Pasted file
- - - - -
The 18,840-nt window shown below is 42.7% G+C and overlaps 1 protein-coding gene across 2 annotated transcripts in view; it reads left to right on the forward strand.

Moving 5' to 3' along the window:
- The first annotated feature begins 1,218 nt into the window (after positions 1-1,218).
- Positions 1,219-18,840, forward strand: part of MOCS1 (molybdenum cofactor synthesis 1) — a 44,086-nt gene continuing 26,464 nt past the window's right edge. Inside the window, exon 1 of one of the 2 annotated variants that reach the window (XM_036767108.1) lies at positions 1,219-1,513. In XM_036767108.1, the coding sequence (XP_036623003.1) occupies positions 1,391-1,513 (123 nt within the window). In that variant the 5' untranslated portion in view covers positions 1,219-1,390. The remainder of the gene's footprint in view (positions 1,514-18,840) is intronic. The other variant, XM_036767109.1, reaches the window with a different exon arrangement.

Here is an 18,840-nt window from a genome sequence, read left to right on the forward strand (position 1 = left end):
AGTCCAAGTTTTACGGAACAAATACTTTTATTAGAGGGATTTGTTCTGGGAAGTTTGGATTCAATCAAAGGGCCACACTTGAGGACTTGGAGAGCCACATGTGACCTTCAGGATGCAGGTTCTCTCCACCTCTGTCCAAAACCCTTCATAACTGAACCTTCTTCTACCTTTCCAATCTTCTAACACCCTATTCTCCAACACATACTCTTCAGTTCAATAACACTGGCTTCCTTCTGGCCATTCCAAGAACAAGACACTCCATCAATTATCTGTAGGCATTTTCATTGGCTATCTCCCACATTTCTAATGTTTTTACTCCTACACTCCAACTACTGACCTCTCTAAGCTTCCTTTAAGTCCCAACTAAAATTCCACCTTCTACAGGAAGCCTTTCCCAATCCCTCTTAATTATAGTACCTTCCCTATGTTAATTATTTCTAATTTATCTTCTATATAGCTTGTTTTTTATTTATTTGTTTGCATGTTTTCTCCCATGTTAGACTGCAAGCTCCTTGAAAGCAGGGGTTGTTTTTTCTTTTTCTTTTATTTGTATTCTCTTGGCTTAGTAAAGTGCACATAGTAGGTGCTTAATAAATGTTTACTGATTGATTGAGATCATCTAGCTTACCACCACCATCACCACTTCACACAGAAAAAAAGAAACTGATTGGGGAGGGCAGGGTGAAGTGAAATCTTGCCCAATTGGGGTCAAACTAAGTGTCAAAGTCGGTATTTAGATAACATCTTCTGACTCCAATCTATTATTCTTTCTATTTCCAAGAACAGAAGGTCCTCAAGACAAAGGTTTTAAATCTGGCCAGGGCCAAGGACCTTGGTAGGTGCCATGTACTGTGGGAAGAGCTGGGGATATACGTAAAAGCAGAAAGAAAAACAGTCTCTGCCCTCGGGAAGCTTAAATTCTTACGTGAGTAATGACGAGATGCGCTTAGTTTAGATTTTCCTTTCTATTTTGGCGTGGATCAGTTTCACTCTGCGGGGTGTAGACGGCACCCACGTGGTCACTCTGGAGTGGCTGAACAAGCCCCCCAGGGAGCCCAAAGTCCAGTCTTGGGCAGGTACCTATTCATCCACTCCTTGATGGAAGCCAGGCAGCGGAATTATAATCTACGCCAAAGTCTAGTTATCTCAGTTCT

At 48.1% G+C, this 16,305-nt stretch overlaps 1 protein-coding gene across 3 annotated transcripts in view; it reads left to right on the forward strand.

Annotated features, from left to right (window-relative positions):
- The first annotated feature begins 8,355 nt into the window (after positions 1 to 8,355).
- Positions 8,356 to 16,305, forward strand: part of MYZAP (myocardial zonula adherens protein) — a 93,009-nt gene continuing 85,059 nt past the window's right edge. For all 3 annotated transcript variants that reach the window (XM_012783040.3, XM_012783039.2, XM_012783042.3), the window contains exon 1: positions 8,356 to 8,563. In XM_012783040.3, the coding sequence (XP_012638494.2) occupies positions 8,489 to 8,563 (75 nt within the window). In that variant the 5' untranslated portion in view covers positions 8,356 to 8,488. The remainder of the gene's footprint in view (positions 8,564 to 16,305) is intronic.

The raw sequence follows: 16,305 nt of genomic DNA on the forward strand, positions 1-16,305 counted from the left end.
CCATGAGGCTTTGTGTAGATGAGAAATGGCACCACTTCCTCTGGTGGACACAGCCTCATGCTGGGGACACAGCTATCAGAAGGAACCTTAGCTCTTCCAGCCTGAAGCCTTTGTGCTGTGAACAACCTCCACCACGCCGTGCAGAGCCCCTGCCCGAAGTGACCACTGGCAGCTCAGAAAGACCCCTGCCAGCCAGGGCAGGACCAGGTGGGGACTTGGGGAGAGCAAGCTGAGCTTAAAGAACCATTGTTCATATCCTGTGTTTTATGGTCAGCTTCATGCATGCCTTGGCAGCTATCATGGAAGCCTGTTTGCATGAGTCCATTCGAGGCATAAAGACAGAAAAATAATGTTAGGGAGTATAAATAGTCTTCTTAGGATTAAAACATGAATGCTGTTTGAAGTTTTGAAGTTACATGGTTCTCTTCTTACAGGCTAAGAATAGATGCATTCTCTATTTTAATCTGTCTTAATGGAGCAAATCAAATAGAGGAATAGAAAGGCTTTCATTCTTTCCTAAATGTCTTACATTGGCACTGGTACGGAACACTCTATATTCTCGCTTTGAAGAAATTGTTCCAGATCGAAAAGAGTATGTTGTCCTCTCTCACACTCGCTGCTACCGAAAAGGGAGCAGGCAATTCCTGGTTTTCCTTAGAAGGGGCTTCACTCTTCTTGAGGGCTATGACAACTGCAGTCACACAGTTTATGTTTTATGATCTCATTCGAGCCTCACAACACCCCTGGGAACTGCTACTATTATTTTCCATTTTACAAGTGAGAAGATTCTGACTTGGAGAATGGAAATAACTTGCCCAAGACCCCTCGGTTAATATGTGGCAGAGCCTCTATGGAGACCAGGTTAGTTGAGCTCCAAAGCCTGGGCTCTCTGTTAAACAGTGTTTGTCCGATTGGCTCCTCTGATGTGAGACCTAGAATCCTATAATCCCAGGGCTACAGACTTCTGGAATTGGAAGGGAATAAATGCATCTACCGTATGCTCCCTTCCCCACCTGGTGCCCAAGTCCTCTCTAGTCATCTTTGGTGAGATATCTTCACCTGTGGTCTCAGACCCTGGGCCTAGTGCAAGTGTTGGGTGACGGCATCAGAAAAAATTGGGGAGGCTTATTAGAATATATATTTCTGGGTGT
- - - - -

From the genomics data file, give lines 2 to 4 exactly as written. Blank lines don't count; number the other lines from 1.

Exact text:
Moving 5' to 3' along the window:
- The first annotated feature begins 1,218 nt into the window (after positions 1-1,218).
- Positions 1,219-18,840, forward strand: part of MOCS1 (molybdenum cofactor synthesis 1) — a 44,086-nt gene continuing 26,464 nt past the window's right edge. Inside the window, exon 1 of one of the 2 annotated variants that reach the window (XM_036767108.1) lies at positions 1,219-1,513. In XM_036767108.1, the coding sequence (XP_036623003.1) occupies positions 1,391-1,513 (123 nt within the window). In that variant the 5' untranslated portion in view covers positions 1,219-1,390. The remainder of the gene's footprint in view (positions 1,514-18,840) is intronic. The other variant, XM_036767109.1, reaches the window with a different exon arrangement.